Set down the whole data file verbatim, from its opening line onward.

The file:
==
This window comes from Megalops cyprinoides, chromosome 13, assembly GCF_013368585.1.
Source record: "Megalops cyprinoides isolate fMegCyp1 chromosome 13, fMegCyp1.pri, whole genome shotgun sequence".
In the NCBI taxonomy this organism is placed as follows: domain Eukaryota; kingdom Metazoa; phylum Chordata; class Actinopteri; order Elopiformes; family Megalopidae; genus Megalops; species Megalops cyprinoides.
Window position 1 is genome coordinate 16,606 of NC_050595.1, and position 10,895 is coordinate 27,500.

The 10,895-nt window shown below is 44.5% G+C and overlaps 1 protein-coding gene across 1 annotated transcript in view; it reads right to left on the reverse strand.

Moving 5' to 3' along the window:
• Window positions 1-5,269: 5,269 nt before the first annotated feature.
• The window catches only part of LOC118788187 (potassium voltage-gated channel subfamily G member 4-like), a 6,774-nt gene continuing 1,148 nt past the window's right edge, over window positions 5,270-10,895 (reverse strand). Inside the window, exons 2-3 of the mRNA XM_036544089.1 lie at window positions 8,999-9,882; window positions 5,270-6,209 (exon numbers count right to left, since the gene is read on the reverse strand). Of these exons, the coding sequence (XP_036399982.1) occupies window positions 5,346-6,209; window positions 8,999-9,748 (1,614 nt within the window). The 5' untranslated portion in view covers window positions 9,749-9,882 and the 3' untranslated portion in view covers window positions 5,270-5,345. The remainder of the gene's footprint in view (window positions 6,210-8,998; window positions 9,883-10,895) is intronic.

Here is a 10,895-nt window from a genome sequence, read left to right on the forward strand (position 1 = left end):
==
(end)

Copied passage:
This window comes from Megalops cyprinoides, chromosome 13, assembly GCF_013368585.1.
Source record: "Megalops cyprinoides isolate fMegCyp1 chromosome 13, fMegCyp1.pri, whole genome shotgun sequence".
In the NCBI taxonomy this organism is placed as follows: domain Eukaryota; kingdom Metazoa; phylum Chordata; class Actinopteri; order Elopiformes; family Megalopidae; genus Megalops; species Megalops cyprinoides.
Window position 1 is genome coordinate 16,606 of NC_050595.1, and position 10,895 is coordinate 27,500.

The 10,895-nt window shown below is 44.5% G+C and overlaps 1 protein-coding gene across 1 annotated transcript in view; it reads right to left on the reverse strand.

Moving 5' to 3' along the window:
• Window positions 1-5,269: 5,269 nt before the first annotated feature.
• The window catches only part of LOC118788187 (potassium voltage-gated channel subfamily G member 4-like), a 6,774-nt gene continuing 1,148 nt past the window's right edge, over window positions 5,270-10,895 (reverse strand). Inside the window, exons 2-3 of the mRNA XM_036544089.1 lie at window positions 8,999-9,882; window positions 5,270-6,209 (exon numbers count right to left, since the gene is read on the reverse strand). Of these exons, the coding sequence (XP_036399982.1) occupies window positions 5,346-6,209; window positions 8,999-9,748 (1,614 nt within the window). The 5' untranslated portion in view covers window positions 9,749-9,882 and the 3' untranslated portion in view covers window positions 5,270-5,345. The remainder of the gene's footprint in view (window positions 6,210-8,998; window positions 9,883-10,895) is intronic.

Here is a 10,895-nt window from a genome sequence, read left to right on the forward strand (position 1 = left end):